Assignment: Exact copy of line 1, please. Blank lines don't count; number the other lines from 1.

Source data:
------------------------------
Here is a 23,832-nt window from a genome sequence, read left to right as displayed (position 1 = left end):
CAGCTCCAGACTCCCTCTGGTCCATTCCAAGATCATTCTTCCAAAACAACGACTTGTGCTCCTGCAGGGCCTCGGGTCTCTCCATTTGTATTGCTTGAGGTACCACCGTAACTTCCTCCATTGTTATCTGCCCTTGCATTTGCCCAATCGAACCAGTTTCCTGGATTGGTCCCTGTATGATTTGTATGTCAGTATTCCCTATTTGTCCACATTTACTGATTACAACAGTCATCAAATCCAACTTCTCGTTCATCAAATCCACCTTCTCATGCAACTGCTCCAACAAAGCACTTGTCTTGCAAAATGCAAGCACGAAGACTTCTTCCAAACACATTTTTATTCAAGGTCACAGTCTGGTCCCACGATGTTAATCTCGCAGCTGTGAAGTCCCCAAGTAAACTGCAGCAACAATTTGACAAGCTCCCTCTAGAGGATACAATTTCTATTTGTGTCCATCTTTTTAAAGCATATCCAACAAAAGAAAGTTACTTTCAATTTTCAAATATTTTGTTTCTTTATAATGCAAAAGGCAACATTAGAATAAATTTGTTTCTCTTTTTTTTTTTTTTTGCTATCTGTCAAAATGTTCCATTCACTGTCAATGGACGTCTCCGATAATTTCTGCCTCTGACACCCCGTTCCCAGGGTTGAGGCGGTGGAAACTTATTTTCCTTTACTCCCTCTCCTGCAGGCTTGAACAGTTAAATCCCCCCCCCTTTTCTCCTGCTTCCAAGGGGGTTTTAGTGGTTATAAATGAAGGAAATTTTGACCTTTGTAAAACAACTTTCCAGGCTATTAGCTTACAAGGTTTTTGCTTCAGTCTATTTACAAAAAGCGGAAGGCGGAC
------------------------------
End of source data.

Here is a 23,832-nt window from a genome sequence, read left to right as displayed (position 1 = left end):